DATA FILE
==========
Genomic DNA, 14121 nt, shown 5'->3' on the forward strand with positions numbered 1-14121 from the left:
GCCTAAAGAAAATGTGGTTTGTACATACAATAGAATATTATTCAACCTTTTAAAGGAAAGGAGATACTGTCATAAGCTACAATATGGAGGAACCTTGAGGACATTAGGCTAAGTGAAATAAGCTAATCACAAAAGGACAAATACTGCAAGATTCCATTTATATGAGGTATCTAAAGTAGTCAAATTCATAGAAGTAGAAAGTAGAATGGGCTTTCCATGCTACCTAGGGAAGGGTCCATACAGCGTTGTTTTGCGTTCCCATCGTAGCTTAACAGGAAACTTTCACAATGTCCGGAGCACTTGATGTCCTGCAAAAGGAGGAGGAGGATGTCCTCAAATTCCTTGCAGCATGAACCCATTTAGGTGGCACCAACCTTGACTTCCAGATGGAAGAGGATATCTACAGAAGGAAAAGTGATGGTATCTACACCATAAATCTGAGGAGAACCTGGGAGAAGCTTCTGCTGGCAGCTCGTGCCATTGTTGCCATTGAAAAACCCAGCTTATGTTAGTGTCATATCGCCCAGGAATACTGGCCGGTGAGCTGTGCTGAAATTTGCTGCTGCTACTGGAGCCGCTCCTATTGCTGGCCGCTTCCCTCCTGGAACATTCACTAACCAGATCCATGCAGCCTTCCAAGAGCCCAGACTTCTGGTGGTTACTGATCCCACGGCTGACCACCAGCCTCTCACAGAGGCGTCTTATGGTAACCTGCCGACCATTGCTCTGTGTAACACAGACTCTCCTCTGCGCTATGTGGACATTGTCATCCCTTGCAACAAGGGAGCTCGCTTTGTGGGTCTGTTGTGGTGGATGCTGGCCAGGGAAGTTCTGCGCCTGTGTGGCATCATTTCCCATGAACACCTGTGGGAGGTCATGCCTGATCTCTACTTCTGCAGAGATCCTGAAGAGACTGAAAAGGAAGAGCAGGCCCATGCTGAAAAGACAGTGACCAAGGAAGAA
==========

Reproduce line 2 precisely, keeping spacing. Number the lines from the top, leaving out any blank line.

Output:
GCCTAAAGAAAATGTGGTTTGTACATACAATAGAATATTATTCAACCTTTTAAAGGAAAGGAGATACTGTCATAAGCTACAATATGGAGGAACCTTGAGGACATTAGGCTAAGTGAAATAAGCTAATCACAAAAGGACAAATACTGCAAGATTCCATTTATATGAGGTATCTAAAGTAGTCAAATTCATAGAAGTAGAAAGTAGAATGGGCTTTCCATGCTACCTAGGGAAGGGTCCATACAGCGTTGTTTTGCGTTCCCATCGTAGCTTAACAGGAAACTTTCACAATGTCCGGAGCACTTGATGTCCTGCAAAAGGAGGAGGAGGATGTCCTCAAATTCCTTGCAGCATGAACCCATTTAGGTGGCACCAACCTTGACTTCCAGATGGAAGAGGATATCTACAGAAGGAAAAGTGATGGTATCTACACCATAAATCTGAGGAGAACCTGGGAGAAGCTTCTGCTGGCAGCTCGTGCCATTGTTGCCATTGAAAAACCCAGCTTATGTTAGTGTCATATCGCCCAGGAATACTGGCCGGTGAGCTGTGCTGAAATTTGCTGCTGCTACTGGAGCCGCTCCTATTGCTGGCCGCTTCCCTCCTGGAACATTCACTAACCAGATCCATGCAGCCTTCCAAGAGCCCAGACTTCTGGTGGTTACTGATCCCACGGCTGACCACCAGCCTCTCACAGAGGCGTCTTATGGTAACCTGCCGACCATTGCTCTGTGTAACACAGACTCTCCTCTGCGCTATGTGGACATTGTCATCCCTTGCAACAAGGGAGCTCGCTTTGTGGGTCTGTTGTGGTGGATGCTGGCCAGGGAAGTTCTGCGCCTGTGTGGCATCATTTCCCATGAACACCTGTGGGAGGTCATGCCTGATCTCTACTTCTGCAGAGATCCTGAAGAGACTGAAAAGGAAGAGCAGGCCCATGCTGAAAAGACAGTGACCAAGGAAGAA